Recently, in Central Florida, police say they have arrested 60 people in a week-long sex sting operation targeting online solicitation of prostitution. Among those arrested was a 15-year-old girl who met with the undercover officer with her pimp and toddler in tow. Is this 15-year-old a criminal or a victim? Is she a rarity or is she among many teenagers involved in prostitution?
According to the Trafficking Victims Protection Act, a minor under the age of 18 who is involved in a commercial sex act is a victim of human trafficking. This 15 year old should be treated as a victim and provided resources to help her find restoration and healing. In the U.S., there are anywhere from 100,000 to 300,000 youth involved in the commercial sex industry each year.
Florida is the third largest hub of human trafficking in the U.S. Domestic minor sex trafficking (DMST) is the commercial sexual abuse of children through buying, selling or trading their sexual services. Forms of DMST include prostitution, pornography, stripping, escort services and other sexual services. Twelve years old is the average age of entry into pornography and prostitution in the United States.
The children at greatest risk of being sexually exploited are runaways and throwaways. In the United States, there are 1,682,900 runaway and throwaway children per year. Within 48 hours of leaving home or being homeless on the street, 1 in 3 teens are recruited or lured by a pimp into prostitution. Approximately 80 to 90% of the DMST victims have been sexually molested during childhood. The vulnerability of these runaways starts with isolation from family and friends. The child, like a domestic abuse victim, will often see her trafficker as more of a caregiver or boyfriend rather than an abuser. Pimps will deceptively promote this idea in order to gain more complete control over the child. Traffickers maintain control of child victims through psychological manipulation, force, drug addiction, or the exploitation of economic, physical or emotional vulnerability.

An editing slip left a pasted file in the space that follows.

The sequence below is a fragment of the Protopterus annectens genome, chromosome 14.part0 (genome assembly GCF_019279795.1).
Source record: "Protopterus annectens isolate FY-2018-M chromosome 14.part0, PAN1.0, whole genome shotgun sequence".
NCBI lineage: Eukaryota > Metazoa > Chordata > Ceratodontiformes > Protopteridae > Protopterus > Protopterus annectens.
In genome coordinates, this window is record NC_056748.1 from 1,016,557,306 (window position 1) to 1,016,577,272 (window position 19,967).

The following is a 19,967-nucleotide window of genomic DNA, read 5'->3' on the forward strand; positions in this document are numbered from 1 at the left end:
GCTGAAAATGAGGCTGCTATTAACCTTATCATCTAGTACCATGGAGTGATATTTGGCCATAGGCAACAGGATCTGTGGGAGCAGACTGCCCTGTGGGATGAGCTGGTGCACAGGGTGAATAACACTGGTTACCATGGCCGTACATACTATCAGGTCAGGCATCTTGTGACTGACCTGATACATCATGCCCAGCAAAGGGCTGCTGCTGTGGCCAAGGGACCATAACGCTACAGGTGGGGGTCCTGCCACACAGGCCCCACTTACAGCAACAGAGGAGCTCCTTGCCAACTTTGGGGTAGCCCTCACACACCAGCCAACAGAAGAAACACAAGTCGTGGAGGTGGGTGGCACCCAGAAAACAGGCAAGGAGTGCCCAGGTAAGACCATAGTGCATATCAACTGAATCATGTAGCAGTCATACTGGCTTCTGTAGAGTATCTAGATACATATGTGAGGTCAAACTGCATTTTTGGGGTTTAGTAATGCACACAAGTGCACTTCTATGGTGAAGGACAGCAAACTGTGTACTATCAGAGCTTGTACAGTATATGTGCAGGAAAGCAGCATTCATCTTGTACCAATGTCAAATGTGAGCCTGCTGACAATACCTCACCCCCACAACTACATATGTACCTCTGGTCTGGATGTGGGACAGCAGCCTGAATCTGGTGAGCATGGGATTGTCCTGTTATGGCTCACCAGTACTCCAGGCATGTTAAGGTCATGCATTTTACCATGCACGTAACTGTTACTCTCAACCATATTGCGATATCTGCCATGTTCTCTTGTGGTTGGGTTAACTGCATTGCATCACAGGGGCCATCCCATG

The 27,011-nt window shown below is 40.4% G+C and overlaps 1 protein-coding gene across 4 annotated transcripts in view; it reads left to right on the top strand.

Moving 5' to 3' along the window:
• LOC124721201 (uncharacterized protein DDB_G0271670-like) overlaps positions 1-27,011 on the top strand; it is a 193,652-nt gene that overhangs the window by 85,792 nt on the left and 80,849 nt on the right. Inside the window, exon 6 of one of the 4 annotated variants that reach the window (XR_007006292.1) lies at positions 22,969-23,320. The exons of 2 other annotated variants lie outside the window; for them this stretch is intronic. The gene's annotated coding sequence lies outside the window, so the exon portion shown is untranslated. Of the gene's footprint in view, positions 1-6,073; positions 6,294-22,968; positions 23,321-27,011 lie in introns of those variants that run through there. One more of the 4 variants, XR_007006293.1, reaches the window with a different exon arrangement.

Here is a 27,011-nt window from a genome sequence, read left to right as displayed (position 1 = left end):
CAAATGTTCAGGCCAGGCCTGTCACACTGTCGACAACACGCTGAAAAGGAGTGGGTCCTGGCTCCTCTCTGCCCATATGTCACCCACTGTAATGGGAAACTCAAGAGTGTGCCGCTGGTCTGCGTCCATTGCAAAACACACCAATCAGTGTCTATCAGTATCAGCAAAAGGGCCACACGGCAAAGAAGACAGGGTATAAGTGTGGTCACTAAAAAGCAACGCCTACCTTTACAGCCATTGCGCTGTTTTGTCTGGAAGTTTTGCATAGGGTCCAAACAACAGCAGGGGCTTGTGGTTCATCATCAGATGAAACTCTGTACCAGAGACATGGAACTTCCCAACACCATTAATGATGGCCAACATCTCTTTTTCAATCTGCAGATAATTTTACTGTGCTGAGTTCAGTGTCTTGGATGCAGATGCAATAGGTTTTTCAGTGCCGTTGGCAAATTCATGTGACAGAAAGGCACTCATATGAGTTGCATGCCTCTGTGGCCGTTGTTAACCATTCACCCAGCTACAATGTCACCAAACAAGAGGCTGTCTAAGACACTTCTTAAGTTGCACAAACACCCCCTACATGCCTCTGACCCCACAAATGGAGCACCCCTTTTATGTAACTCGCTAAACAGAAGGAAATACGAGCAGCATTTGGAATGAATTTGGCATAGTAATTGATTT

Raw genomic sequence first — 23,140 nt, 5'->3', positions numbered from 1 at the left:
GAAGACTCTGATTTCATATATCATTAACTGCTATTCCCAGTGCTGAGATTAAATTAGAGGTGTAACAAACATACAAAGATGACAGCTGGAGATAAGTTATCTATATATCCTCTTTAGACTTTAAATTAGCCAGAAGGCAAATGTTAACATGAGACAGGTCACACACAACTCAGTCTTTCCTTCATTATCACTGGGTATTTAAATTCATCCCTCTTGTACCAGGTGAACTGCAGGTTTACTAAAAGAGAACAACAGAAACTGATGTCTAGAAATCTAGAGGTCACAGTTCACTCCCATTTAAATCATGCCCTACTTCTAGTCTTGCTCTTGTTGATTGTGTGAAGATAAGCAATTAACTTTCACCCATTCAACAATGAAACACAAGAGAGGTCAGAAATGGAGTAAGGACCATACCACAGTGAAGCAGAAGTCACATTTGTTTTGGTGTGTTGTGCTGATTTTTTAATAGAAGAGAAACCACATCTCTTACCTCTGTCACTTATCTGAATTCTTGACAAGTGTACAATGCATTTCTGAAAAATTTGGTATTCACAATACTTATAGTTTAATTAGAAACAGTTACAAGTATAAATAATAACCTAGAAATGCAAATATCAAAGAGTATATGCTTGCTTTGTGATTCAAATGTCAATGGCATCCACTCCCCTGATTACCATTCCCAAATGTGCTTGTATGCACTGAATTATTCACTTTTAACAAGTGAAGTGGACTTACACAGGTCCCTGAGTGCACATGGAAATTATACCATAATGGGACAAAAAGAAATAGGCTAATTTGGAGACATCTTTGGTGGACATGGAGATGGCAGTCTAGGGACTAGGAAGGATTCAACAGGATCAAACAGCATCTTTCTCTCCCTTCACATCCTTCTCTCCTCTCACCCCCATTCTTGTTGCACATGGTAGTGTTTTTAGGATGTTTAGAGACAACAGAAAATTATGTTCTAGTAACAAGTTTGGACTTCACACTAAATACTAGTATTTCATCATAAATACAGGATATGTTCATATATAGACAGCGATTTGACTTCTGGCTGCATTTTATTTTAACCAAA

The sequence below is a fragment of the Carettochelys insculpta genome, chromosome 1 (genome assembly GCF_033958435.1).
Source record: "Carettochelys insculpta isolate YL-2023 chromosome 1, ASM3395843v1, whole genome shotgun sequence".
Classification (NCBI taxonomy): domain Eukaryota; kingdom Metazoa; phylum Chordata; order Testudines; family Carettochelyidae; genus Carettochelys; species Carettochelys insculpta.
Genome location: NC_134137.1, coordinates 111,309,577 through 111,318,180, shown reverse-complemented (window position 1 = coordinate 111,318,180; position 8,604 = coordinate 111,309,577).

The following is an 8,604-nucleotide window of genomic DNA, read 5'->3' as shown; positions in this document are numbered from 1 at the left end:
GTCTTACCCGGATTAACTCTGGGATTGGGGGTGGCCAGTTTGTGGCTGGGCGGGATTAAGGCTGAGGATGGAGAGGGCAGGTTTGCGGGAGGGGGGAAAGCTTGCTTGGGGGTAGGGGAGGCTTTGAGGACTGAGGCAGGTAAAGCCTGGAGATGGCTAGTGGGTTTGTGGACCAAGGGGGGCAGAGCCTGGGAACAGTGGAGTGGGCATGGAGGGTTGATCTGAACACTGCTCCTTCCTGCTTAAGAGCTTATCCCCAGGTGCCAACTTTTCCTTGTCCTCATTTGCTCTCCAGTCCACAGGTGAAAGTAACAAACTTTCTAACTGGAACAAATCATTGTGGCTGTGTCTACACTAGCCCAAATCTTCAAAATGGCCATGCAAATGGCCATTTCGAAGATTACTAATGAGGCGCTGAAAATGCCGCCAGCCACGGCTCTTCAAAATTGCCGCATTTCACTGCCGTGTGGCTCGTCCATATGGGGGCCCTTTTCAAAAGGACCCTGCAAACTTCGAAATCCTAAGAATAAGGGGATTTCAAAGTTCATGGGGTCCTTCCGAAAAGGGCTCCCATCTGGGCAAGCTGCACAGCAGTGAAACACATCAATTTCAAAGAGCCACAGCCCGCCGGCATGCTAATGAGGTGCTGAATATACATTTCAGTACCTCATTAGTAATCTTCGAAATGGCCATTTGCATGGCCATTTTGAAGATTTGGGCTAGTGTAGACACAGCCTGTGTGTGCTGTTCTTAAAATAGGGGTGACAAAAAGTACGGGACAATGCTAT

In Florida, law enforcement has developed plans to assist in rescuing these victims out of human trafficking, but express frustration in the lack of secured shelters to place these rescued DMST victims. There are no specific long-term safe houses for DMST victims in Florida. This lack of secured safe houses has caused inappropriate placement of victims in juvenile detention facilities. A return to the victims home is not always the best placement for a DMST victim due to sexual abuse that led to the victim running away in the first place. Also, the trafficker likely knows the child’s home address and will simple recapture her.
There are several non-profit organization that hopes to bring awareness and education of the danger of human trafficking within our communities to the citizens of Central Florida to reduce the number of victims, help identify victims around us, and to offer a safe and loving refuge for victims of this heinous crime.
Also, if you or someone you know is involved in human sex trafficking, please let them know that there is help for them through Flight to Light and also through COUNSELING SERVICES. Our desire is not to shame you in any way but to walk with you on a journey of safety and healing. In the moment, it may seem overwhelming but it is not hopeless.
Please CONTACT THIS OFFICE to arrange a complimentary counseling consultation at 407-622-1770 or email at firstname.lastname@example.org so we can share that there is hope and how we can help you right where you are to create the life that you deserve.
Author: Shannon Higgins